The USDA Has Lowered the School Lunch Standard for Millions of Children - Blog

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The USDA Has Lowered the School Lunch Standard for Millions of Children

Published Date: 07/16/19

There are approximately 99,000 schools and institutions that feed 30 million children each year as part of the USDA’s school meal programs and due to changes in the USDA’s Regulatory Reform Agenda, there are some new changes to the 2010 nutritional standards set by the Obama Administration’s Healthy, Hunger-Free Kids Act. These changes are part of President Trump’s Executive Order to increase flexibility in schools by allowing them to again offer 1% milk in strawberry and chocolate flavors, more refined white flour (lowering the standards so that only half the grains offered have to be whole-grain), and allowing schools to maintain current levels of sodium instead of reducing them as originally planned.

Former First Lady Michelle Obama had advocated for healthier meals for students and the changes which took place in 2012 were the biggest changes to the USDA’s regulations since the 1970’s. A big part of the 2012 changes required schools to lower the sodium in the food it served over the next 10 years. The first sodium reduction went into effect in 2014 and the second reduction was supposed to go into effect this upcoming school year but schools can now maintain the current levels for the next six years instead of lowering them.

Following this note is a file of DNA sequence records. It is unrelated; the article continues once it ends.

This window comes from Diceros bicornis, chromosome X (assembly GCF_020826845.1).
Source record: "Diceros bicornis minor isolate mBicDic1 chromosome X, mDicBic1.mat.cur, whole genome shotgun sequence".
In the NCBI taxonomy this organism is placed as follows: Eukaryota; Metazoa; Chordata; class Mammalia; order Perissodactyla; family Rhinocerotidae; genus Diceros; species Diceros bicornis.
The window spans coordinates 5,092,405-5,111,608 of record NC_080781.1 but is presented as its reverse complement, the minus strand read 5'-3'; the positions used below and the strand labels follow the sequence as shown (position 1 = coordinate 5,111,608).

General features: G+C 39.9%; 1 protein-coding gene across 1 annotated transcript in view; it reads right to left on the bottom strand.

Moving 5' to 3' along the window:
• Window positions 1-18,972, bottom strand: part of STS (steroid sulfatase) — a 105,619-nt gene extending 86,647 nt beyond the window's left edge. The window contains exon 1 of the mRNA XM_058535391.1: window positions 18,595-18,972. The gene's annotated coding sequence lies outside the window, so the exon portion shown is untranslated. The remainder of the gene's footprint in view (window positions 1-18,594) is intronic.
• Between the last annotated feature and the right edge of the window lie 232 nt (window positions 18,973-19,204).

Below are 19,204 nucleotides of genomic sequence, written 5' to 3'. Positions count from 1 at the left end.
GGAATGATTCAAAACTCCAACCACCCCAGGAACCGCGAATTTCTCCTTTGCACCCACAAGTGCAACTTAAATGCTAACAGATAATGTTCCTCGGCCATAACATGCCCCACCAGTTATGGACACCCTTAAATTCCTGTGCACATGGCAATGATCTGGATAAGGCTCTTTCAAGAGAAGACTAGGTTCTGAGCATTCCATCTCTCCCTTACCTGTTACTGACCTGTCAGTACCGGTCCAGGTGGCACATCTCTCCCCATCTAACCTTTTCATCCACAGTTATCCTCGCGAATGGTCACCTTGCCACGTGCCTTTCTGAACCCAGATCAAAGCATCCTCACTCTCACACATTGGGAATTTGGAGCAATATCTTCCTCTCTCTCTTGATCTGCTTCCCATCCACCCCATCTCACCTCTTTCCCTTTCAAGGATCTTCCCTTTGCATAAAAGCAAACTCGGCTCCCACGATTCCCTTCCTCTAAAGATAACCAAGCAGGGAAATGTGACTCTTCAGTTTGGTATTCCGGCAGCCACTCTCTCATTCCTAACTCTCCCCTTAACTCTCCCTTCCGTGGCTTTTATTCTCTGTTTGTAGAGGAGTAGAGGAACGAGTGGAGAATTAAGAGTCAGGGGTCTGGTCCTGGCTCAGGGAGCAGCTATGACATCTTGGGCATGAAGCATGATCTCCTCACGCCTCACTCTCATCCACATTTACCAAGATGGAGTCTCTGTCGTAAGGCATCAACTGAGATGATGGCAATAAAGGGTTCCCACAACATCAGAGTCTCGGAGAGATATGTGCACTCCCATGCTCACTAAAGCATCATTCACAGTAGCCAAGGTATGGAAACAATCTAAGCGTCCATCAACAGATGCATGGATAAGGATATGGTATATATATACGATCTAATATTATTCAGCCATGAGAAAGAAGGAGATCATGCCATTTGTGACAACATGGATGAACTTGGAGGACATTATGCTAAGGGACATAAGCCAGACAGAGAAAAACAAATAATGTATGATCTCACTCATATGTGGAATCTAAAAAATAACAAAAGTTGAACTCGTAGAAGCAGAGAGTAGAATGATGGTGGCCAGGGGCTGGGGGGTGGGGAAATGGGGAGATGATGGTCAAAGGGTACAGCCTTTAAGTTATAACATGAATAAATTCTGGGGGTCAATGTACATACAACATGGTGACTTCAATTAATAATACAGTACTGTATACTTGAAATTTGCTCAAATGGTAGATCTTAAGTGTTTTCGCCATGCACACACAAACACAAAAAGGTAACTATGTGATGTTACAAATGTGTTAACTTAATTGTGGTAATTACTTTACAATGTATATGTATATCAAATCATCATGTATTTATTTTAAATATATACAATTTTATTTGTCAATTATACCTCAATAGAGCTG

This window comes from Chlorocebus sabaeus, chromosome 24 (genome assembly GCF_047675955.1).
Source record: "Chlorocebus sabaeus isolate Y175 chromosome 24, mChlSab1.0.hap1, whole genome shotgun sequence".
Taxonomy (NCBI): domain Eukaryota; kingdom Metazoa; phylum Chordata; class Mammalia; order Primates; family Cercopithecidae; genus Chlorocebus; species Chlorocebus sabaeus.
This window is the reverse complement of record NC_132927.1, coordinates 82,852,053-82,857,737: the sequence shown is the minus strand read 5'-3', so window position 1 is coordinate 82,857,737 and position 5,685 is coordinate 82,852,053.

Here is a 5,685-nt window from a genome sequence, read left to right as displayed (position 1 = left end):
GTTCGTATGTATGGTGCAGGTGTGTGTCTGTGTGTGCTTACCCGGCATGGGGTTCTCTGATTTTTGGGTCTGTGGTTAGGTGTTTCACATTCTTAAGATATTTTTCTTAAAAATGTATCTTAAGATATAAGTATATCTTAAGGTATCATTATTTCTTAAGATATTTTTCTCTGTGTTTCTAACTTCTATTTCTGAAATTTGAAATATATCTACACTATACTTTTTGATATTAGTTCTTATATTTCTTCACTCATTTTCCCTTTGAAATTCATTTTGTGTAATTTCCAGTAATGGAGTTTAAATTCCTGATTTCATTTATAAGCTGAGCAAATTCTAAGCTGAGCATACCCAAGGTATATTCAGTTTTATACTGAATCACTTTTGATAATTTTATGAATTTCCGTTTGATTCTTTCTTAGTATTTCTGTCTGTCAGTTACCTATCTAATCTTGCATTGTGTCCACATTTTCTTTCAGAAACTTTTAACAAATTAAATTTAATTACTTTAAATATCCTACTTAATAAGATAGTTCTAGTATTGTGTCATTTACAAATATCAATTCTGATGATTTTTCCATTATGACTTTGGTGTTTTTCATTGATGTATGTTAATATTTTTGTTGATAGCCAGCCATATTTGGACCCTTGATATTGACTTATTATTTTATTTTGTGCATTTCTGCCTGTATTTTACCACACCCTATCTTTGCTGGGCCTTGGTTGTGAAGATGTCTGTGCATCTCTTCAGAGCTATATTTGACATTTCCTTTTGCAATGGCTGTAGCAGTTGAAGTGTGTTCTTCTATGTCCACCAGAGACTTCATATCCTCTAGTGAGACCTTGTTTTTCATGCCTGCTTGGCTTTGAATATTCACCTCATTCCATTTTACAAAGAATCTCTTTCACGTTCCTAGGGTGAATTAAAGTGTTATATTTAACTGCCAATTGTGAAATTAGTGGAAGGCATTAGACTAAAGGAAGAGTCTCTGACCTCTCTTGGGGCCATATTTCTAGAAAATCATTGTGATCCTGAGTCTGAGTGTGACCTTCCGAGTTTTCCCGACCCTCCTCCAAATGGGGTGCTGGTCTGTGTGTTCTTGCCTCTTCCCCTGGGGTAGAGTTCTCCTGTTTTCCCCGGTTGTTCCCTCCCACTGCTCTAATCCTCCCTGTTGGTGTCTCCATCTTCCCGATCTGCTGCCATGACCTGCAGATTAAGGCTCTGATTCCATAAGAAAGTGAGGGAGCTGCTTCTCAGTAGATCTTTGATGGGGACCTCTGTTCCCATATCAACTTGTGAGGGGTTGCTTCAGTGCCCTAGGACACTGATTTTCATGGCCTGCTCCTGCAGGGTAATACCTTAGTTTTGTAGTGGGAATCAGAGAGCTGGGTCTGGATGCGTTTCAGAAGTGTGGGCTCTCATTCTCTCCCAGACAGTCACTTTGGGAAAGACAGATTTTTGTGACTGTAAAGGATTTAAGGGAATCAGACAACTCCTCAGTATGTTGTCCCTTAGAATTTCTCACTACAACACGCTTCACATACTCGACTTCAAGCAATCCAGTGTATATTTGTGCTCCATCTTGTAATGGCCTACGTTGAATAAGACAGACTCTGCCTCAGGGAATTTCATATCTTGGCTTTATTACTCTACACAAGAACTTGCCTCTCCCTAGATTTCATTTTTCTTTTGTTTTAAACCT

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According to U.S Secretary of Agriculture, Sonny Perdue, “USDA is committed to serving meals to kids that are both nutritious and satisfying. These common-sense flexibilities provide excellent customer service to our local school nutrition professionals, while giving children the world-class food service they deserve.” He goes on to say, “If kids are not eating what is being served, they are not benefiting, and food is being wasted.” Despite the idea that children weren’t eating the healthier options, levels of food waste did not increase after the healthier standards went into effect and children were eating more fruits and vegetables.

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With rates of childhood obesity on the rise and the fact that school age children consume up to half of their daily calories during school hours, this news doesn’t sit well with many concerned citizens. Encouraging healthier options during the school day had the ability to positively impact an entire generation since it is sadly, often the only dependable place for children to get a meal. It was estimated that the Healthy, Hunger-Free Kids Act would help prevent more than two-million cases of childhood obesity which could translate to saving $792 million dollars in health-care costs. Perdue claims he wants to “make school meals great again.” For the sake of our children and the future generation, let’s hope that this is the last time that he lowers the standards.

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